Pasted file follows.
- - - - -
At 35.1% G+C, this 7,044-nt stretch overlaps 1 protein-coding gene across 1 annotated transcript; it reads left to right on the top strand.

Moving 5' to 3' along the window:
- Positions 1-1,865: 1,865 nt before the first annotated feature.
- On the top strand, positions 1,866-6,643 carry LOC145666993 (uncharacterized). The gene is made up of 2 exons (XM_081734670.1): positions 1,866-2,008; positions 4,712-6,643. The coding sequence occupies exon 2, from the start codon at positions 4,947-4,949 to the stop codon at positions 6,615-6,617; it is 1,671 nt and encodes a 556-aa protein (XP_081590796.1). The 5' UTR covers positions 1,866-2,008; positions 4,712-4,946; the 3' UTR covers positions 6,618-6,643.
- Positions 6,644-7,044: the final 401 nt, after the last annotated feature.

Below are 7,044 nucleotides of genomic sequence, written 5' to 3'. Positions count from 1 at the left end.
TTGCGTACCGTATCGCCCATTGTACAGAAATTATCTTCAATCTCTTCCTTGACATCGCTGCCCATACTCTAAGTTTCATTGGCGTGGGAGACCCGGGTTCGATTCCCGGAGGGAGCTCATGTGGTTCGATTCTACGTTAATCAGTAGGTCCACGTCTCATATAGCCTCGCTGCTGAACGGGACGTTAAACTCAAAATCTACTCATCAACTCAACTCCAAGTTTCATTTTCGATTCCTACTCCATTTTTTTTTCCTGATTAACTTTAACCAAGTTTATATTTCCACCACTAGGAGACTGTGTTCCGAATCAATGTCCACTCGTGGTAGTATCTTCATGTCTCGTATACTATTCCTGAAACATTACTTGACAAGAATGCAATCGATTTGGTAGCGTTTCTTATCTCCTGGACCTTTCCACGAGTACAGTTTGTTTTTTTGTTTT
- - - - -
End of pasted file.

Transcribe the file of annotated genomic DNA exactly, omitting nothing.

At 35.1% G+C, this 7,044-nt stretch overlaps 1 protein-coding gene across 1 annotated transcript; it reads left to right on the top strand.

Moving 5' to 3' along the window:
- Positions 1-1,865: 1,865 nt before the first annotated feature.
- On the top strand, positions 1,866-6,643 carry LOC145666993 (uncharacterized). The gene is made up of 2 exons (XM_081734670.1): positions 1,866-2,008; positions 4,712-6,643. The coding sequence occupies exon 2, from the start codon at positions 4,947-4,949 to the stop codon at positions 6,615-6,617; it is 1,671 nt and encodes a 556-aa protein (XP_081590796.1). The 5' UTR covers positions 1,866-2,008; positions 4,712-4,946; the 3' UTR covers positions 6,618-6,643.
- Positions 6,644-7,044: the final 401 nt, after the last annotated feature.

Below are 7,044 nucleotides of genomic sequence, written 5' to 3'. Positions count from 1 at the left end.
TTGCGTACCGTATCGCCCATTGTACAGAAATTATCTTCAATCTCTTCCTTGACATCGCTGCCCATACTCTAAGTTTCATTGGCGTGGGAGACCCGGGTTCGATTCCCGGAGGGAGCTCATGTGGTTCGATTCTACGTTAATCAGTAGGTCCACGTCTCATATAGCCTCGCTGCTGAACGGGACGTTAAACTCAAAATCTACTCATCAACTCAACTCCAAGTTTCATTTTCGATTCCTACTCCATTTTTTTTTCCTGATTAACTTTAACCAAGTTTATATTTCCACCACTAGGAGACTGTGTTCCGAATCAATGTCCACTCGTGGTAGTATCTTCATGTCTCGTATACTATTCCTGAAACATTACTTGACAAGAATGCAATCGATTTGGTAGCGTTTCTTATCTCCTGGACCTTTCCACGAGTACAGTTTGTTTTTTTGTTTT